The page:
THE BLACK PRINCE by: Hilda T. Skae (I)

Edward III., King of England, was a very warlike prince. When the King of France died he was succeeded by his nephew Philip, but Edward declared that he, being a grandson of the late king, had a better right than a nephew; and he set off with a gallant army and many knights and nobles to enforce his claim.

The war proved a much longer one than Edward had expected. Six years after the English king’s first march into France the two nations were still fighting. By this time King Edward’s eldest son was fifteen years of age, and he implored his father to let him accompany him to the French war.


This young prince was a fine spirited youth, and skilful at all manly exercises. In appearance he was very fair, with light hair and laughing blue eyes. Perhaps he was a little vain of his appearance, because in order to show off the fairness of his complexion he always wore dark-coloured armour, a habit which led to his being known in after life as Edward the Black Prince.

Seeing his boy’s courage and warlike spirit, the king consented to his accompanying him upon his next expedition into France.

In the month of July, 1346, the king and the prince set sail with an army of thirty thousand men, ten thousand of whom were archers.

For seven weeks the English marched through the fair and smiling country of France, meeting with very little opposition, and plundering and burning wherever they went.

At last, by the little village of Crecy on the banks of the river Somme, the English came in view of the French army.

It was not difficult to tell that the army of the King of France numbered at least eight times as many men as were on the side of the English; but King Edward decided that it would never do to betray fear.

‘We will go in,’ he said calmly to his men, ‘and beat, or be beaten.’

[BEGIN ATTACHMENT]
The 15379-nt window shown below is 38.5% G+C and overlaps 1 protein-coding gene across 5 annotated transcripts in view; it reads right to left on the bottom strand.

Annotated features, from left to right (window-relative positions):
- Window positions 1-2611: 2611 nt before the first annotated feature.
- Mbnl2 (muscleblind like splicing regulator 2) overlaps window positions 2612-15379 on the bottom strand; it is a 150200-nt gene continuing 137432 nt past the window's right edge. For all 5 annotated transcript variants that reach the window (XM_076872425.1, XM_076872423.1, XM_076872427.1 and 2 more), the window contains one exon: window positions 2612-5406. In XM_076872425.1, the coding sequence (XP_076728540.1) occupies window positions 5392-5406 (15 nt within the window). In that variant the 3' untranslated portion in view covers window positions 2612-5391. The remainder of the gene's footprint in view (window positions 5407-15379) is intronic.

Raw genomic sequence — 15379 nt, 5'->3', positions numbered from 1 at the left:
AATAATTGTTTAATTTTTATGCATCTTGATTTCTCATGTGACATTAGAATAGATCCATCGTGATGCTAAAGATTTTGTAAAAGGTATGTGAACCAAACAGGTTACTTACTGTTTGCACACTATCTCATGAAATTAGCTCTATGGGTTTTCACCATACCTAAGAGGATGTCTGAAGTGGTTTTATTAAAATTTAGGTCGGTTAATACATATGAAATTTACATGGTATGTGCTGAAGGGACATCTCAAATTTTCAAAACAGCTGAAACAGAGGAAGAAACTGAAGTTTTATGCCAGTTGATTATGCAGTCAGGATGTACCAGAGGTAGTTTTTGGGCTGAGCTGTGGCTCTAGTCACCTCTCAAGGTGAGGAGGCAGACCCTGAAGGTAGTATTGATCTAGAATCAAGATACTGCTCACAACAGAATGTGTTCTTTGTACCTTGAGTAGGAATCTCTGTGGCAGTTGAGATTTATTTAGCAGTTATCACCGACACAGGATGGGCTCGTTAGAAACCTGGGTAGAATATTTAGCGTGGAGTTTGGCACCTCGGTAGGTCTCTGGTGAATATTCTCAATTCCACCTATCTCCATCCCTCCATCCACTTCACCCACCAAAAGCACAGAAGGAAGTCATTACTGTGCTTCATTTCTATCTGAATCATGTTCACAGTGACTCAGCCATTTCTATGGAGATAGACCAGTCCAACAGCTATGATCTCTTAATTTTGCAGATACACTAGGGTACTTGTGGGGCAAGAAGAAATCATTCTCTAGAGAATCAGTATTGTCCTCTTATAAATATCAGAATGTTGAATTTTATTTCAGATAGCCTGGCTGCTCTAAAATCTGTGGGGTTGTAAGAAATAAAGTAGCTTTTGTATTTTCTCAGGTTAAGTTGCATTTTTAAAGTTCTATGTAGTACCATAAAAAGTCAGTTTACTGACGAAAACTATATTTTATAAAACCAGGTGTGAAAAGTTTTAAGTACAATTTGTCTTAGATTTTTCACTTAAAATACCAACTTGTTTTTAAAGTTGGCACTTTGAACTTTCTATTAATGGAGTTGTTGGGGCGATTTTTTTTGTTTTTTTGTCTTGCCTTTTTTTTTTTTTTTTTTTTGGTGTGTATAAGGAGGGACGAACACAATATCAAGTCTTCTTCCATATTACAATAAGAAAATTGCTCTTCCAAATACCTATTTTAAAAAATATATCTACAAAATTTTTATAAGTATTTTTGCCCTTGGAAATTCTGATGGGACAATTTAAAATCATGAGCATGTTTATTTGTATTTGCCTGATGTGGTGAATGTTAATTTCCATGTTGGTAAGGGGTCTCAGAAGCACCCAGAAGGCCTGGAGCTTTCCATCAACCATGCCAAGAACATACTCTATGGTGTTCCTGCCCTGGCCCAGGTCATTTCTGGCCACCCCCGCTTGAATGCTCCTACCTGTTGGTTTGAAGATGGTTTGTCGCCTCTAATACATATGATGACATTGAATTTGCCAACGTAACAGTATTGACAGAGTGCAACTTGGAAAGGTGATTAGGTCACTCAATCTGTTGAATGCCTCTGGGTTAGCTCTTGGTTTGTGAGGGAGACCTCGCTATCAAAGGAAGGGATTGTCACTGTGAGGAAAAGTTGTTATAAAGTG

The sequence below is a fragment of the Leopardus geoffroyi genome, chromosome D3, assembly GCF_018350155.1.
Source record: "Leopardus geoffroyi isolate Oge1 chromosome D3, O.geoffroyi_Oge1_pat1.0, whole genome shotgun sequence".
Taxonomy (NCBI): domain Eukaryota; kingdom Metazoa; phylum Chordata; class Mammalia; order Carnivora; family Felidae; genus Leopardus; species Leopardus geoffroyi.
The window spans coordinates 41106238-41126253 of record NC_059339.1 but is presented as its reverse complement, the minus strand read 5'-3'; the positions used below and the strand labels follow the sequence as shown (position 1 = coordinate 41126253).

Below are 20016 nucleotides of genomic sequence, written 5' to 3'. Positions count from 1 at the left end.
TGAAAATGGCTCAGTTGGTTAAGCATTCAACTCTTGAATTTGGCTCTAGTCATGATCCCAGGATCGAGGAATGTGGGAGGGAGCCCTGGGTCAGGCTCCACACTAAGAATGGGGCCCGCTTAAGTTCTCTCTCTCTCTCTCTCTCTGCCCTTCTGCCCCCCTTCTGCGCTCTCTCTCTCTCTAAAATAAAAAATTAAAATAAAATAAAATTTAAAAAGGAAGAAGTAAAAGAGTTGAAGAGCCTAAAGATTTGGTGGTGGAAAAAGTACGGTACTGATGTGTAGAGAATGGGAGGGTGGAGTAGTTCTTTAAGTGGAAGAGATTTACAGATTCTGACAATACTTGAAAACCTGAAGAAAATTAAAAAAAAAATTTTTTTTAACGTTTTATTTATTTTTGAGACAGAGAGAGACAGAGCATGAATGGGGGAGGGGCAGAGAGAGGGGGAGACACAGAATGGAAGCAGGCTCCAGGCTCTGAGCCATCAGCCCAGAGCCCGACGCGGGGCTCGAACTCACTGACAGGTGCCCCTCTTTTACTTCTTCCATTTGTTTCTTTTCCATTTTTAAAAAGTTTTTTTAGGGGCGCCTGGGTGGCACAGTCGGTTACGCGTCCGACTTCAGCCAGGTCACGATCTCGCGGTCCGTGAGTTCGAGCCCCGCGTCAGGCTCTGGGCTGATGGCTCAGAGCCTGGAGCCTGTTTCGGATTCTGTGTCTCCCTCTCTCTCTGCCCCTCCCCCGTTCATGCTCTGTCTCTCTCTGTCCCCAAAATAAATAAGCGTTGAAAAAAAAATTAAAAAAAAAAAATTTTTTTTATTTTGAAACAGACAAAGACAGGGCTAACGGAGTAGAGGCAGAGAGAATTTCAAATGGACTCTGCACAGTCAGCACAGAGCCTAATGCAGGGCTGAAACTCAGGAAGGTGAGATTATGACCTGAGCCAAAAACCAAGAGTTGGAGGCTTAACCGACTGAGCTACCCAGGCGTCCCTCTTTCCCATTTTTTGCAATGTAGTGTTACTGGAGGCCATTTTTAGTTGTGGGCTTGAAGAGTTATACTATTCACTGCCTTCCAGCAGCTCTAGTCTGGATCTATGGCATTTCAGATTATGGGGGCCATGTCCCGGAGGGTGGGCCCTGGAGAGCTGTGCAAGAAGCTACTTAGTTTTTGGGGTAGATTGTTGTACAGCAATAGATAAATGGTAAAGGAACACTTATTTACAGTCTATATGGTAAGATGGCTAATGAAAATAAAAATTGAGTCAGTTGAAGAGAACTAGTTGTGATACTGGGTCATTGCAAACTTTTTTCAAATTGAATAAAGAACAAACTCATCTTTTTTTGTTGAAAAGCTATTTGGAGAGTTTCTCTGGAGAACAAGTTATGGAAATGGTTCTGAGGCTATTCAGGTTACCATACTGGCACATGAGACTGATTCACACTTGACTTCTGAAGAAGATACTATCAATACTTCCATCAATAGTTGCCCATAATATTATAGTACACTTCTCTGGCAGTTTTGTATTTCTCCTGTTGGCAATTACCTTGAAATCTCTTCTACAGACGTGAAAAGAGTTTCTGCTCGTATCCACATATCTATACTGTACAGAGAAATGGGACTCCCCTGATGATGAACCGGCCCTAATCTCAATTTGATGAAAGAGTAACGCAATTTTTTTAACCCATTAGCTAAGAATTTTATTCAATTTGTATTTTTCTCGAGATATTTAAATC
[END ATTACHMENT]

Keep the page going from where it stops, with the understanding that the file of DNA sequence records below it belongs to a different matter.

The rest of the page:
It was too late to fight that day; and the English lay down within sight of the enemy.

Early in the morning the English king set his army in order of battle.

King Edward himself was to command one division; two of his earls another; and the eager young prince, assisted by the Earls of Warwick and Oxford, was given the charge of a third.

When the troops were all drawn up in fighting array, the king mounted his horse and rode from rank to rank, cheering and encouraging the men and their leaders.

‘He spoke so sweetly,’ says an old writer, ‘and with so good a countenance and merry cheer, that all such as were discomfited took courage in seeing and hearing him.’

By the time King Edward had gone round the whole army it was about nine o’clock, and the sun was shining warm and bright upon what was soon to be the field of battle. The king sent orders that his men were to ‘eat at their ease and drink a cup’; and the whole army sat down upon the grass and breakfasted. Then they returned to their ranks again and lay down, each man in his place, with his bow and helmet beside him, waiting until the enemy should be ready to begin the fight.

by: Hilda T. Skae

The following short story is reprinted from Stories from English History. Hilda T. Skae. New York: E. P. Dutton & Co., 1907.



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